Mumbai: Renewable energy solution provider Suzlon Energy NSE -0.97 % is in talks with two financial investors to sell up to 49% in its operations and maintenance subsidiary, Suzlon Global Services, in an attempt to raise funds to pare debt, people involved with the deal told ET. Suzlon is believed to be looking for a valuation of Rs 8,000 crore for the services business.
The company aims to reduce its debt by 30-40% by the end of 2018-19 through asset sale and other strategic initiatives. The immediate task at hand is to raise enough funds to meet an obligation of around Rs 1,200 crore on its foreign currency convertible bonds (FCCBs) that mature in July 2019.
“Suzlon is talking to two investors and the deal should be done before March. The services business in India has an annuity like cash flow, with operating margin of around 45%, so there is interest among private equity investors. The company is also working on a ‘plan B’ to make sure the repayments are taken care of,” one of the people quoted above said.
As a back-up plan, in case the deal gets delayed, Suzlon Energy is also in advanced stage of securing a long-term cash flow-based ring fenced funding of Rs 5,000 crore against this business, the source said. Suzlon Energy declined to comment on ET’s query.
Suzlon Energy had a net term debt of Rs 6,800 crore and another Rs 3,400 crore of working capital loans as on end-September. The fall in the rupee has put additional pressure on companies, like Suzlon, who have foreign currency debt maturing soon. What adds to Suzlon’s woes is that its share prices have fallen below the FCCB conversion
price, leaving it no option but redemption of the bonds. In the last six months alone, shares of Suzlon Energy have fallen 40% to Rs 5 as against a marginal rise of 0.6% in the benchmark index Sensex. On Friday, Suzlon Energy slipped 0.77% to close at Rs 5.16 on BSE.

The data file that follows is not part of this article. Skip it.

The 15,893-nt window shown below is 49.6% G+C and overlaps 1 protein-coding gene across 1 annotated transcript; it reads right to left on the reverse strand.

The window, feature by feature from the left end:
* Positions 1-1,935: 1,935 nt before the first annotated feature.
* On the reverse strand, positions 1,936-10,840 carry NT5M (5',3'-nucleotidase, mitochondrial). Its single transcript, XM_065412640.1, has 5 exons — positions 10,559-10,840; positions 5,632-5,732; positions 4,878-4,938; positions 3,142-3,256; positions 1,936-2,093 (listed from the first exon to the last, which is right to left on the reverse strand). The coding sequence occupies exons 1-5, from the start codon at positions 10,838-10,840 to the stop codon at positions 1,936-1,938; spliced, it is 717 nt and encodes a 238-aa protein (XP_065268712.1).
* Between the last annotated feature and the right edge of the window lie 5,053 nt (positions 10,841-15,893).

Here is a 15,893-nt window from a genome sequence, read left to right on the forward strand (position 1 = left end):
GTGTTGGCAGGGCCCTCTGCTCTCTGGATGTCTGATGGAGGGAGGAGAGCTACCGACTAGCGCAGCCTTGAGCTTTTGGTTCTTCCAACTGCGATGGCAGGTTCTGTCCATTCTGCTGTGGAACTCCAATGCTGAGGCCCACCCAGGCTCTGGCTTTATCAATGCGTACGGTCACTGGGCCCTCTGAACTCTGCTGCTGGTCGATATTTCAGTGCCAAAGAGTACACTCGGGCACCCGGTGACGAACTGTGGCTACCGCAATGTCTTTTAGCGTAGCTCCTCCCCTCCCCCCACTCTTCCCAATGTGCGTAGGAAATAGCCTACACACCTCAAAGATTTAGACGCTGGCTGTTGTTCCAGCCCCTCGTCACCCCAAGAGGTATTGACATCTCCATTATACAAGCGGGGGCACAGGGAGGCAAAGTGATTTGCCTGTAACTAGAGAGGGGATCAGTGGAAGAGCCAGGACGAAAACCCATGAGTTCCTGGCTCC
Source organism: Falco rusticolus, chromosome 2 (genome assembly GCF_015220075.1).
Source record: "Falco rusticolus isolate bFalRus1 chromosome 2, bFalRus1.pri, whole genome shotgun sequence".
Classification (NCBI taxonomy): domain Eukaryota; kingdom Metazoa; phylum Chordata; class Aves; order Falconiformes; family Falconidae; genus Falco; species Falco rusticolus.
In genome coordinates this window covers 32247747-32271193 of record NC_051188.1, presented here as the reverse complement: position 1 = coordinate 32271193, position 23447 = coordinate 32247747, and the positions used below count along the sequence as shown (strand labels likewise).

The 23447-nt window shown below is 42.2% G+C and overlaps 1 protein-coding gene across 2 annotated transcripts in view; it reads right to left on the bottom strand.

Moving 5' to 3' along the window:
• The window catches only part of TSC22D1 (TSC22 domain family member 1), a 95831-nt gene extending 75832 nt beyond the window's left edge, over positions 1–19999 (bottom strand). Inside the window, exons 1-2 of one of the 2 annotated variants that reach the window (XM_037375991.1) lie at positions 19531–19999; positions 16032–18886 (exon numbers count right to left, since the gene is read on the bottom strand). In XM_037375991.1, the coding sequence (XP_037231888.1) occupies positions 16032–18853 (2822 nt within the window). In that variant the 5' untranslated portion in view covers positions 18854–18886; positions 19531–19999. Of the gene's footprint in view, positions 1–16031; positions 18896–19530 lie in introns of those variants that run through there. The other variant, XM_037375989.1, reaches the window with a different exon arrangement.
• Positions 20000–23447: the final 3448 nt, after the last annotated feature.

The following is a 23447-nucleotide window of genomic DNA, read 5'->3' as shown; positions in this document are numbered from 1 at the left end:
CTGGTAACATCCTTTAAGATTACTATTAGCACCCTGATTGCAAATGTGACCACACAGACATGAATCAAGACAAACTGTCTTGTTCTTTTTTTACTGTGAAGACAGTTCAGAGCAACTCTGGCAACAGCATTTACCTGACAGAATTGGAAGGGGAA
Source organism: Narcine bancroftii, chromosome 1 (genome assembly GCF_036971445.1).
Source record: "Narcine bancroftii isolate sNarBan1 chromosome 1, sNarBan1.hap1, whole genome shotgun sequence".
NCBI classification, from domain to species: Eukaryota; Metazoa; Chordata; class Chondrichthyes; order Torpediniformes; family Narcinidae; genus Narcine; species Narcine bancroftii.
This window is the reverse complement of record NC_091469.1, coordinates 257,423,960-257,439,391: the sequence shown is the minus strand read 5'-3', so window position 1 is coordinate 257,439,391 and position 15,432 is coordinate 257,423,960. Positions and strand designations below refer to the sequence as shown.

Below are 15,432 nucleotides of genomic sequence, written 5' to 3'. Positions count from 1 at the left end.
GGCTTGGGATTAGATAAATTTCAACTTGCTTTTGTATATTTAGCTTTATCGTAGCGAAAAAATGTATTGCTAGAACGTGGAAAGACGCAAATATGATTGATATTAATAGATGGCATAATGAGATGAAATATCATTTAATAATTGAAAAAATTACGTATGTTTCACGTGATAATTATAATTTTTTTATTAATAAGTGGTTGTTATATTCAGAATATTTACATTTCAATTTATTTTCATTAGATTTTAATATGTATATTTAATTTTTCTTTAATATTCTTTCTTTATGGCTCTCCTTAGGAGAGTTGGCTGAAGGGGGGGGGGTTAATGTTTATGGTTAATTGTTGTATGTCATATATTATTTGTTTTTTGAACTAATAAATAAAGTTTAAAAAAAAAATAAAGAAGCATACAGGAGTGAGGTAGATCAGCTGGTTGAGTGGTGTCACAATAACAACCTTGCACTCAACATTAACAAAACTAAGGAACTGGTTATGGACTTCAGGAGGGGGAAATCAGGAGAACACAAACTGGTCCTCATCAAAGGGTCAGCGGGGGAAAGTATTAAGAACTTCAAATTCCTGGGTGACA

In 2012, Suzlon Energy defaulted on FCCB repayment after its bond holders rejected an extension plea; the biggest default at the time by any Indian company. The default breached covenants of its other liabilities. In July 2014, FCCB holders who had $146.2 million in principal amount of the 5% April 2016 FCCB series agreed to exchange their
FCCBs for a new series that matures in July 2019.
Suzlon’s operation and maintenance business is its “cash cow”, contributing almost 35% to the company’s topline, with 15 gigawatts (gw) of assets under management. The business reported revenue of Rs 925 crore in the first half of 2018-19, up 4.7% on year.
In an investors call after its second quarter result, when asked why the promoters were not buying shares from the open market to provide support to the plummeting share prices, the management had said it cannot do so if it has “inside information”. This was seen as a hint by some analysts that a stake sale deal was imminent.
In a report last month, IDFC Securities said, “We expect the asset monetisation will help Suzlon to reduce its long-term debt by 30%-40% before end of FY19. Considering the impending asset monetisation, sharp correction in the stock price and the progress on getting regulatory approvals for transmission access and tariffs, we believe Suzlon’s stock is cheap at 8x FY20E earnings.
As a result, we reiterate out performer with a target of Rs 12/share.”